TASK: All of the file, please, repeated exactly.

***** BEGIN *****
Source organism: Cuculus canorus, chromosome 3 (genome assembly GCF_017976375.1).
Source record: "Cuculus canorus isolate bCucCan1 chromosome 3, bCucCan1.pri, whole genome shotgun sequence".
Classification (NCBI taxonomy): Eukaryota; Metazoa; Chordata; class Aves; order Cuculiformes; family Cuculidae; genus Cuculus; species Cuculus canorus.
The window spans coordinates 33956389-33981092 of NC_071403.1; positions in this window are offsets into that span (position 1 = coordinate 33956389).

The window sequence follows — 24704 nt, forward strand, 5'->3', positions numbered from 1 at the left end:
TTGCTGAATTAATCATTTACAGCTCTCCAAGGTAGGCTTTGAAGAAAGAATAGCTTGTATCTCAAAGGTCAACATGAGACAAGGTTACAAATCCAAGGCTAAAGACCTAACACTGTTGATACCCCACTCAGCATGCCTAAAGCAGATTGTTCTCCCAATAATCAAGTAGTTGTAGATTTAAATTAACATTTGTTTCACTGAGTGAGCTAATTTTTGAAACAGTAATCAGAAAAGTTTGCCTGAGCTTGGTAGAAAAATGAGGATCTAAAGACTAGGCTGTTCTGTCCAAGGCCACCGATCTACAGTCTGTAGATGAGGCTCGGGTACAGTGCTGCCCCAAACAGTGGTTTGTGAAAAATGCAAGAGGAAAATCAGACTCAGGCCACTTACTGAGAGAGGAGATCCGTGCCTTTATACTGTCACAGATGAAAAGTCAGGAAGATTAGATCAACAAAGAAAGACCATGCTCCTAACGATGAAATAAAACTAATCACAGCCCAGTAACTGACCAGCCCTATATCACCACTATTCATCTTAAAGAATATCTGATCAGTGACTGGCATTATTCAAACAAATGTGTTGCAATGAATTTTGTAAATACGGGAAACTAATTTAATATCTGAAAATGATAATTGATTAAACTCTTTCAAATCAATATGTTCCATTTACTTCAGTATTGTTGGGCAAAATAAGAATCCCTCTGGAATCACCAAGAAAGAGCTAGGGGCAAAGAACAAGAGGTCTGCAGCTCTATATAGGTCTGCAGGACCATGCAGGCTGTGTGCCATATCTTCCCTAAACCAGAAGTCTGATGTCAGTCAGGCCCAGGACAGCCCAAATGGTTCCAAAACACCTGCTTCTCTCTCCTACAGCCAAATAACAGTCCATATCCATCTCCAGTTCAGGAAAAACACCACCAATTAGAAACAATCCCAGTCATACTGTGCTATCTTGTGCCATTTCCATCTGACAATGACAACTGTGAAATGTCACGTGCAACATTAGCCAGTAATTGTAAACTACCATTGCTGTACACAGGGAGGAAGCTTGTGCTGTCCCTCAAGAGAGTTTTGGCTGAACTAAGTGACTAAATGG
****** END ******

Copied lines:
Source organism: Cuculus canorus, chromosome 3 (genome assembly GCF_017976375.1).
Source record: "Cuculus canorus isolate bCucCan1 chromosome 3, bCucCan1.pri, whole genome shotgun sequence".
Classification (NCBI taxonomy): Eukaryota; Metazoa; Chordata; class Aves; order Cuculiformes; family Cuculidae; genus Cuculus; species Cuculus canorus.
The window spans coordinates 33956389-33981092 of NC_071403.1; positions in this window are offsets into that span (position 1 = coordinate 33956389).

The window sequence follows — 24704 nt, forward strand, 5'->3', positions numbered from 1 at the left end:
TTGCTGAATTAATCATTTACAGCTCTCCAAGGTAGGCTTTGAAGAAAGAATAGCTTGTATCTCAAAGGTCAACATGAGACAAGGTTACAAATCCAAGGCTAAAGACCTAACACTGTTGATACCCCACTCAGCATGCCTAAAGCAGATTGTTCTCCCAATAATCAAGTAGTTGTAGATTTAAATTAACATTTGTTTCACTGAGTGAGCTAATTTTTGAAACAGTAATCAGAAAAGTTTGCCTGAGCTTGGTAGAAAAATGAGGATCTAAAGACTAGGCTGTTCTGTCCAAGGCCACCGATCTACAGTCTGTAGATGAGGCTCGGGTACAGTGCTGCCCCAAACAGTGGTTTGTGAAAAATGCAAGAGGAAAATCAGACTCAGGCCACTTACTGAGAGAGGAGATCCGTGCCTTTATACTGTCACAGATGAAAAGTCAGGAAGATTAGATCAACAAAGAAAGACCATGCTCCTAACGATGAAATAAAACTAATCACAGCCCAGTAACTGACCAGCCCTATATCACCACTATTCATCTTAAAGAATATCTGATCAGTGACTGGCATTATTCAAACAAATGTGTTGCAATGAATTTTGTAAATACGGGAAACTAATTTAATATCTGAAAATGATAATTGATTAAACTCTTTCAAATCAATATGTTCCATTTACTTCAGTATTGTTGGGCAAAATAAGAATCCCTCTGGAATCACCAAGAAAGAGCTAGGGGCAAAGAACAAGAGGTCTGCAGCTCTATATAGGTCTGCAGGACCATGCAGGCTGTGTGCCATATCTTCCCTAAACCAGAAGTCTGATGTCAGTCAGGCCCAGGACAGCCCAAATGGTTCCAAAACACCTGCTTCTCTCTCCTACAGCCAAATAACAGTCCATATCCATCTCCAGTTCAGGAAAAACACCACCAATTAGAAACAATCCCAGTCATACTGTGCTATCTTGTGCCATTTCCATCTGACAATGACAACTGTGAAATGTCACGTGCAACATTAGCCAGTAATTGTAAACTACCATTGCTGTACACAGGGAGGAAGCTTGTGCTGTCCCTCAAGAGAGTTTTGGCTGAACTAAGTGACTAAATGG